Alternative fuels > Straight Vegetable Oil

Changfa Direct Injection engine

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As Dennis said, the key is to get the veggie oil good and hot before it hits the injector.  If you can get it up to 100C that would be great.  The idea is that the hotter the oil, the easier it flows and is less likely to cause misfiring and injector problems.  There is a fellow in Kansas running all of his diesel engines (Listers, road trucks and farm equipment) on a mix of 1 gallon of RUG (Regular unleaded gas) to 10 gallons of fresh pressed Sunflower oil.  He reports better gas mileage and more power.  I have done limited experiments with WVO and gas, but it was pretty cold at the time.  I found that the engine ran well (a 3 cylinder Perkins in a small tractor) on the mix but it did need to have th glow plugs on for a much longer period.  I think this was just the cold (it was 0C or colder) and as soon as spring arrives (10cm of snow this morning in Eastern Ontario) I'll try it again.

greetings my name is bear( have a changfa 13hp. i would like another.can you guys tell me where i can get one.also have you tryed rapping fule line around exosst pipe to preheat wvo.or sump oil'thanks bear

  Fuel that is too hot supplied to the injection pump will make it fail. The diesel Hummers in the middle east conflict have more problems with ruined injection pumps than bullet holes.
   Heat the line between the injection pump and the injector if you must.
   Then again if the engine is operated with coolant temps of at least 195F and 210F is better for heavy oils. The fuel passing through the injector should already by hot and thinned out?

The injection pump on the GM 6.2/6.5 diesels sits in the valley, smack in the middle of the engine.  It gets hot anyway.  I don't think heating the fuel/oil to coolant temperature before hitting the IP will cause it ANY harm.  I have about 25k miles of WVO (205,000 miles total) on a '95 Suburban without (known) issues.  The rotary IP is not very robust to begin with, and with all the sand, dirt, and dust in the area, I believe fuel contamination, and poor fuel lubricity is more likely to be causing failures than heat.  NOT heating the fuel prior to the IP is more likely on these to cause issues.  I've seen reports on GM diesel forums of unheated fuel being too thick contributing to pump shaft failure.  On my setup, both fuels (diesel and WVO) go through a flat plate heat exchanger prior to the IP.  That way, when I switch fuels, there is no thermal shock.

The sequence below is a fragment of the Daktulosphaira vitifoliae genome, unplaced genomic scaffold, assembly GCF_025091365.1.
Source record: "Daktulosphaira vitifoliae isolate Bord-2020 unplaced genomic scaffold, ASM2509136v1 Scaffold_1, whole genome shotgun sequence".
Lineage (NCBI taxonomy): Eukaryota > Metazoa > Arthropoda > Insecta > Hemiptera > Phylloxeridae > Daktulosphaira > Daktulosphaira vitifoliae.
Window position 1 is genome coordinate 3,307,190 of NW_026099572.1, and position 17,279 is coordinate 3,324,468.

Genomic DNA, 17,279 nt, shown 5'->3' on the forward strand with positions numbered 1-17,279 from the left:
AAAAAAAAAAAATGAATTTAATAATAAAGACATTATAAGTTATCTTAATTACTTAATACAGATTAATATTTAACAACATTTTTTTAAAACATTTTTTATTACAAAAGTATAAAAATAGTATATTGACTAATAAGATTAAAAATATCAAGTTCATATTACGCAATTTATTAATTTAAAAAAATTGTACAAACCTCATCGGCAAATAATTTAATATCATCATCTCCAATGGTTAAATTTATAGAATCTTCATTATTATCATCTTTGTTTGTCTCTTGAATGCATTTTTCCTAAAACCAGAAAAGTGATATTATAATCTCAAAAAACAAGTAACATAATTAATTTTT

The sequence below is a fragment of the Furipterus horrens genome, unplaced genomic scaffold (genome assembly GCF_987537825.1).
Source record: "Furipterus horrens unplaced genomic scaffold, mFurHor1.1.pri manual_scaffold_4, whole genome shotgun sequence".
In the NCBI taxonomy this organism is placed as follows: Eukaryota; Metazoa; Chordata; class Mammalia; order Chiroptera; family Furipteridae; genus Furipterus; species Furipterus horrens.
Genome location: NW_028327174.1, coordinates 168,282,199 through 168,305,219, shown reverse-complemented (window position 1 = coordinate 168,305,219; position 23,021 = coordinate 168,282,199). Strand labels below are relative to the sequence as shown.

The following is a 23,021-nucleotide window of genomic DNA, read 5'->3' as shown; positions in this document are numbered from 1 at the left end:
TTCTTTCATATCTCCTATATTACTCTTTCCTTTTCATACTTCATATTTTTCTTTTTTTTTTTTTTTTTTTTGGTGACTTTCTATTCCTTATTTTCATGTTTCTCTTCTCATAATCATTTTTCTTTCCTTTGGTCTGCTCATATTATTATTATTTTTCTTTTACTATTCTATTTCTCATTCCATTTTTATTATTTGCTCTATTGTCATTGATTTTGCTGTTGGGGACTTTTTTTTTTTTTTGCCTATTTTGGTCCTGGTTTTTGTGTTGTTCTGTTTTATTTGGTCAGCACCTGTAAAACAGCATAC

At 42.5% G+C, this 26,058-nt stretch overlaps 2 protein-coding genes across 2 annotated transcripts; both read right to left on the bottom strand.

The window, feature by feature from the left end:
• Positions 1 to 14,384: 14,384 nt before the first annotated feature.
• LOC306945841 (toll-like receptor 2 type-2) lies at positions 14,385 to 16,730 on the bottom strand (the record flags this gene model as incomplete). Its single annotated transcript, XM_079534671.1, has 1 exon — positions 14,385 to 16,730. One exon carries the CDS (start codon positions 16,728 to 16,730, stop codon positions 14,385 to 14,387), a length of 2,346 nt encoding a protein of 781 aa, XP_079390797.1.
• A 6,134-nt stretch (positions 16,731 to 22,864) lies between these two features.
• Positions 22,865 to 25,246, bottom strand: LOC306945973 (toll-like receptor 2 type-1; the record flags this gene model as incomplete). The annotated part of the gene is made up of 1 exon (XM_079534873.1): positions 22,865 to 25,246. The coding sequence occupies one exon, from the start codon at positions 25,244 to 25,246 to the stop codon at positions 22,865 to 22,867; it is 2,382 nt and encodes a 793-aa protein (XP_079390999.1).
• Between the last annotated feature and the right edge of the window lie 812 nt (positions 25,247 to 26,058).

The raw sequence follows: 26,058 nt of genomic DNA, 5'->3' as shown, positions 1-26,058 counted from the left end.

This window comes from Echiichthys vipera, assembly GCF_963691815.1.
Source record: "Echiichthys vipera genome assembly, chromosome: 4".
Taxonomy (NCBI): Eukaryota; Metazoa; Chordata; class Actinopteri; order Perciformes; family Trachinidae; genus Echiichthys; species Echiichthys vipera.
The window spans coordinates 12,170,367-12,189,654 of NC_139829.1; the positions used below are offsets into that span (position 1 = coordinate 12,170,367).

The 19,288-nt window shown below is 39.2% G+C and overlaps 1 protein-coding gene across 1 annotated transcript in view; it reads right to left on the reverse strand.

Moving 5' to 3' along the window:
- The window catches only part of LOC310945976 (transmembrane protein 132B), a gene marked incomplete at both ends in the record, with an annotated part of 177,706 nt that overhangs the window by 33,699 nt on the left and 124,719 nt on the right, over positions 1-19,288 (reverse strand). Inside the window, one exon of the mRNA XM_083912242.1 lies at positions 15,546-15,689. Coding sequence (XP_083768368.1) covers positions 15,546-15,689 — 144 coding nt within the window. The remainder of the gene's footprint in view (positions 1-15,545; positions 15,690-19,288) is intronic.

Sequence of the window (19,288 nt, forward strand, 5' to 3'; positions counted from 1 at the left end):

I have experience running WVO in a Changfa S195 engine. The fuel was unheated and was blended with dino-diesel.
I recently posted this information on the MicroCogen forum. Below an excerpt which may apply to this discussion....

In point form:

1] If you are not planning to preheat the fuel, then blending WILL be necessary to bring the liquid as close to that of diesel as possible.

2] There have been many people who use regular unleaded gasoline (RUG) or dino-diesel with reportedly good results. Bare in mind that the RUG does a good job of thinning the WVO but adds little to (or even takes away from) the combustion process because of it's reluctance to auto ignite under compression. Hence reducing the overall cetane value of the mix.

3] If RUG is used as the diluent, consider using a cetane booster to restore some cetane value.

4] Not all engines react the same way to blended fuels. Some users report excellent service and great engine life while others report reduced engine life in the form of stuck rings and excessive carbon.
This is why the process is considered experimental in each case.

5] As a rule, IDI engines are more forgiving than DI engines when burning WVO or Blends.

I can only offer my own experience with blending which admittedly was not run long enough to give useful info in the way of a teardown/inspection after 250 hrs..

Base stock: Filtered and dehydrated WVO
Acidity:      Low (Titration value of 1.5 to 2)
Blend:        70/30 WVO and Diesel fuel with 1 oz. of turpentine per gallon of mixed fuel
Engine:       Changfa S195
Combustion: Direct injection
Starting:      Excellent
Smoke:        Minimal (light white smoke for 1 minute until slightly warmed up)
Fuel Separation: None

I have had a 1 liter sample of this mix in a glass bottle for over 9 months.
-Still clear
-No separation of the constituents
-No apparent polymerization, gummy film, sticky residue.

Sorry that there is no conclusive internal engine inspection to report, however I thought the blend info and separation resistance of the fuel might be of some interest.
I do intend to keep running this fuel in my direct injected Listeroid.


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